NHL Playoffs: Sharks See a Familiar Foe in Round Two

John PhenAnalyst IIIApril 28, 2010

SAN JOSE, CA - FEBRUARY 02:  Patrick Marleau #12 of the San Jose Sharks shoots against Jimmy Howard #35 of the Detroit Red Wings during an NHL game at the HP Pavilion on February 2, 2010 in San Jose, California. (Photo by Jed Jacobsohn/Getty Images)
Jed Jacobsohn/Getty Images
The Red Wings brought the Coyotes crashing back down to earth with a 6-1 rout in Game 7, and in that very moment as the Coyotes' Cinderella season came to a crashing halt, the Red Wings again reminded everyone exactly why they are Hockeytown.

I thought before the game that Coyotes had a chance in Game 7 at home, playing hard-nosed, inspired hockey and would prove a tough test for the Wings.

When Vernon Fiddler scored right off the faceoff in the middle of the second period, the Coyotes closed within one and seemed back in the game.

To make things worse for the Red Wings, Drew Miller and Darren Helm drew back-to-back penalties to create a two-man advantage later in the second period.

This had the makings of the Coyotes tying the game and coming back to beat the Red Wings, who on the road in Game 7 had sported an un-Red Wing like 1-3 record.

Someone forgot to tell the Red Wings they were supposed to lose.

Their response was classic Red Wing hockey as they clinically dissected the Coyotes defense, with Nicklas Lidstrom and Pavel Datsyuk leading the way.

Instead of allowing the tying goal, they turned up their play and simply took a paddle to the Coyotes. As I watched in disbelief, I thought about our Sharks facing the Wings in round 2, and what the differences are between are teams.

Besides the very obvious in coaching styles and systems, both teams play very similar hockey and conduct themselves in a very calculating and professional manner and especially in the playoffs.

What makes the Red Wings different than the Sharks? I will tell you; they have exactly what the Sharks don't, they are yin to the Sharks yang, the very same steely resolve and nerve that creates and forges a playoff performer is what the Sharks lacked in the past.

And Game 7 in Phoenix should tell you the Red Wings have these traits in spades all up and down their roster.

Here are my keys to the series against the Red Wings in Round 2.

Win Game 1
It is no secret that the Sharks struggle in Game 1, whether by coincidence or lack of focus we just can't seem to win the ever important Game 1.
Given our past struggles in the playoffs and our seemingly endless black hole of unconfident play, it is VITAL to win Game 1 in this series.

Our stars must show up
I know Jumbo wants to disprove his critics and I know he doesn't want the stigma of playoff underperformer to tag his otherwise great career. However unfair or loud his critics may be, they are deserved in their chorus of disapproval.
Joe Thornton must have the playoff series of his life for us to have a chance. Patrick Marleau has flashed signs late in the Colorado series but he also must step it up and be willing to pay the price for us to continue further in the playoffs.
The few days of rest in-between closing out the Avalanche has given Heatley a chance to recover.

Our second and third lines must continue to play hard
Joe Pavelski , Devin Setoguchi and Ryane Clowe have carried the Sharks through the first round, and they must continue to play hard with clutch play.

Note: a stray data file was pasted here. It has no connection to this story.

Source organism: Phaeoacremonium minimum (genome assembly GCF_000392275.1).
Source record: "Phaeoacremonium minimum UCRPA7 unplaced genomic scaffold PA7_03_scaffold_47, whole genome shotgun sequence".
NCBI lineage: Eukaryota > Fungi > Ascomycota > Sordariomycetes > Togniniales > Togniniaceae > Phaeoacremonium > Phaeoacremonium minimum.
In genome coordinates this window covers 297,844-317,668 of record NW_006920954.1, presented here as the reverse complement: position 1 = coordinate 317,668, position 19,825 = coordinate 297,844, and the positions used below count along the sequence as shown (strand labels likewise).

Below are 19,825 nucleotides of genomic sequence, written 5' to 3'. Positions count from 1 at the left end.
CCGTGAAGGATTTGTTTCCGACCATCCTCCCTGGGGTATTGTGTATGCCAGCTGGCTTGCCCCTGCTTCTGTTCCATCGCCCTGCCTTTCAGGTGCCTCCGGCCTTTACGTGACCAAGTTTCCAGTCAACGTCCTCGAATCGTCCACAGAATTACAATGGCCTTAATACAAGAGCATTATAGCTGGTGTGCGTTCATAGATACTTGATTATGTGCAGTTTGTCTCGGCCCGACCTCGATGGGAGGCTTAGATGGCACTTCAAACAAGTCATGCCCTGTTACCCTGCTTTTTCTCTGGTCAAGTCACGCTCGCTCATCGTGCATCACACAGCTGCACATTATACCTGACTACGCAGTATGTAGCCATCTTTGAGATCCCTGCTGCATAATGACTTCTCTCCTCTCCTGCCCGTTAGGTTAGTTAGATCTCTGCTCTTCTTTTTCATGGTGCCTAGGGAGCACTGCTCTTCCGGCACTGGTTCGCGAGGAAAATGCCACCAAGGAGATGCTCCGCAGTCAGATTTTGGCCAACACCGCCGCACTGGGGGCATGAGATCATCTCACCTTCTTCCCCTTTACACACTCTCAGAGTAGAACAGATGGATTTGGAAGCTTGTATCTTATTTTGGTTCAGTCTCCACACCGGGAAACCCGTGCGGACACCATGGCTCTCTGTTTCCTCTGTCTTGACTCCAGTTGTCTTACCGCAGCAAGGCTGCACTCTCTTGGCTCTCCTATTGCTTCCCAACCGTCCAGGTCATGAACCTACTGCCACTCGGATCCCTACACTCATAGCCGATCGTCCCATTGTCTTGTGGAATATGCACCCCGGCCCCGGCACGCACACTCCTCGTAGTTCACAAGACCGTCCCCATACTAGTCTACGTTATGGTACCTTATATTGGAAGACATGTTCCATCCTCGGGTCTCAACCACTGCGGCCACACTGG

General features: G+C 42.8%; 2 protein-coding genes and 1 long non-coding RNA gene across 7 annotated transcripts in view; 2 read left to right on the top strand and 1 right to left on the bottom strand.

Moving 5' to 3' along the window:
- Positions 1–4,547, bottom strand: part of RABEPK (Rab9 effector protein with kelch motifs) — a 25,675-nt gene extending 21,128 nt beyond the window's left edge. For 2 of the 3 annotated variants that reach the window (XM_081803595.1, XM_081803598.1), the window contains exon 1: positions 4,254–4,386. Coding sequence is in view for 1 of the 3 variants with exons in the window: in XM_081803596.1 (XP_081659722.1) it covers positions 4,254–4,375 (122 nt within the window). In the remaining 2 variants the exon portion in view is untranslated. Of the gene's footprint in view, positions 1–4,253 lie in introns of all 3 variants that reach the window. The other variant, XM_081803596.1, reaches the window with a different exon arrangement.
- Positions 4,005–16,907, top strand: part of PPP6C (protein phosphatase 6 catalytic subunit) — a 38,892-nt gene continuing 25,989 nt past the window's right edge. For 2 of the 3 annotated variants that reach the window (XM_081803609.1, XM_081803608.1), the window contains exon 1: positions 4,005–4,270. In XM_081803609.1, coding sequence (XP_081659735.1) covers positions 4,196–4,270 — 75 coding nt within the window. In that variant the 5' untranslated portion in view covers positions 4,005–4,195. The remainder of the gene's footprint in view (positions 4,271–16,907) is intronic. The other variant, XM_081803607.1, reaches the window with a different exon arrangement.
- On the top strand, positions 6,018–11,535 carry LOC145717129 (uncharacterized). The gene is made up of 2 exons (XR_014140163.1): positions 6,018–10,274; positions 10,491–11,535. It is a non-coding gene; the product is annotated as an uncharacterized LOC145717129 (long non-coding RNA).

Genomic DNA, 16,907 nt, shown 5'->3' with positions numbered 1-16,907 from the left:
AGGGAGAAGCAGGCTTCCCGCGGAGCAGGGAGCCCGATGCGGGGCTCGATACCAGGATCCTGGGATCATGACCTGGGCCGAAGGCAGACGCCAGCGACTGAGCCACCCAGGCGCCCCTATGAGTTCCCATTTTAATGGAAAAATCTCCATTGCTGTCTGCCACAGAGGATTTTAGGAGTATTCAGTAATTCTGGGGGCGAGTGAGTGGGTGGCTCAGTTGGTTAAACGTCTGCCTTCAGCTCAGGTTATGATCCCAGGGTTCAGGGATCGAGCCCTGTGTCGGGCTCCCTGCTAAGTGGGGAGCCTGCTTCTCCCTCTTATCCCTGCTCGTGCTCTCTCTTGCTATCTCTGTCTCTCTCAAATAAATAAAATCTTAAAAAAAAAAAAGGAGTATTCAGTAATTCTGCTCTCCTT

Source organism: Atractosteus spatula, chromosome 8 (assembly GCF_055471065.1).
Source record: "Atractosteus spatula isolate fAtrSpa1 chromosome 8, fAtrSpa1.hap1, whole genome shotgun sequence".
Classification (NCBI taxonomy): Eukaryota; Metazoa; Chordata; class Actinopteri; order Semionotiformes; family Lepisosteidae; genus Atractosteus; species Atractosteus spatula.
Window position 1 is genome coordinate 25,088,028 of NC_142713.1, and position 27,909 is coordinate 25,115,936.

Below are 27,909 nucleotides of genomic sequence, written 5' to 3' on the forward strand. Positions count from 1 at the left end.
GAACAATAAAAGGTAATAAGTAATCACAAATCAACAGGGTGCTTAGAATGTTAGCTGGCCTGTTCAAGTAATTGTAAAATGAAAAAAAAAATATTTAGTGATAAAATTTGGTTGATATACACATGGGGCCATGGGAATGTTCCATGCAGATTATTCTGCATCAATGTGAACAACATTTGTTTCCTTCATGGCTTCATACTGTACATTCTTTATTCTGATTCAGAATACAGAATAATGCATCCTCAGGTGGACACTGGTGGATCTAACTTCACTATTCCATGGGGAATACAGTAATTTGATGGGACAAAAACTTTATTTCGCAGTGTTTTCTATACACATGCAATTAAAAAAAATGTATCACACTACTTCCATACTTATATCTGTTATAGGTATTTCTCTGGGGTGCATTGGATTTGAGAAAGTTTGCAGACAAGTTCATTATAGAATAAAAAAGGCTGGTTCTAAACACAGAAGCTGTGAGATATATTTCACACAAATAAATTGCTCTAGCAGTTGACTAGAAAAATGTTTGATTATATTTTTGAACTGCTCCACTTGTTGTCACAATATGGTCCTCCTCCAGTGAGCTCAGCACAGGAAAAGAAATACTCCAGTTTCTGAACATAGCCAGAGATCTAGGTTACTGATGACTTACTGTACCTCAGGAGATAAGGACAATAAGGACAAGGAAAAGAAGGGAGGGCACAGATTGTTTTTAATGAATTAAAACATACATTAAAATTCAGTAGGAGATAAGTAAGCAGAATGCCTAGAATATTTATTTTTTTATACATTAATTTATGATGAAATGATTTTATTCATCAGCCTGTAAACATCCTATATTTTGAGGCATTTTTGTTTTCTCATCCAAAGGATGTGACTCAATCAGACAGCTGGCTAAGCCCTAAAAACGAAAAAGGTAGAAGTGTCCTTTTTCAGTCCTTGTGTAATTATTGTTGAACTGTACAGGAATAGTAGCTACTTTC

The youngsters such as Logan Couture , Scott Nichol  and Jamie McGinn  must continue to set the tempo when they are on the ice and take the body against the veteran Red Wing defense and hopefully slow them down.

Win the special teams battle
As much as people want to laud the Red Wings forwards such as Pavel Datsyuk , Tomas Holmstrom , Henrik Zetterberg , and Johan Franzen , the Red Wings that scare me are their defense.
If we are not careful in the special teams play, guys like Brian Rafalski , Niklas Kronwall , the ageless Nicklas Lidstrom , and some kid named Brad Stuart  are the ones that will hurt us.

Get in front of Jimmy Howard  
This is as simple and straightforward as it gets. The rookie has had his ups and downs during the playoffs thus far, but if he sees the puck he will stop it - sound familiar?
The Sharks must come in with the right mindset as to when to shoot, how to crash the net and how to get under the young goaltender's skin.
One only needs to take a look at how horribly the Coyotes handled the 5-3 power play in Game 7 to understand what I mean here.

Every game thus far in the playoffs has had one if not more lapses in concentration or lack of communication leading to some sort of odd turnover, or ugly looking breakout.
Every facet of our game must be on point if we want to beat the Red Wings; we can't let something as simple as miscommunication hurt us when there's plenty of playoff-seasoned Red Wings who are more than happy to.
Last of all, my final key is Evgeni Nabokov  and many people know I have my doubts about him after last year's early exit. This series will have quite a bit more pressure and skill involved.
Instead of T.J. Galiardi  and Brandon Yip taking the shots, it will be the deep and talented Red Wings taking it to the goalie.
This is Nabby's best shot at cementing a place in Sharks playoff lore, to quiet the whispers, and finally put his team on his back and carry them to a win against the Red Wings that would do wonders for both him and the team.
He has got to steal some games in this series, as all elite goalies do in the playoffs.

This series will be the ultimate test in our voyage to the Stanley Cup Finals, and while I do not relish the fact we are facing the Red Wings I suppose it's only poetic justice we draw them in Round 2.
If the odd bounces in the first series and resilience to bounce back from those bad breaks continues to manifest itself in our play, I think we just might shock the world.

Go Sharks


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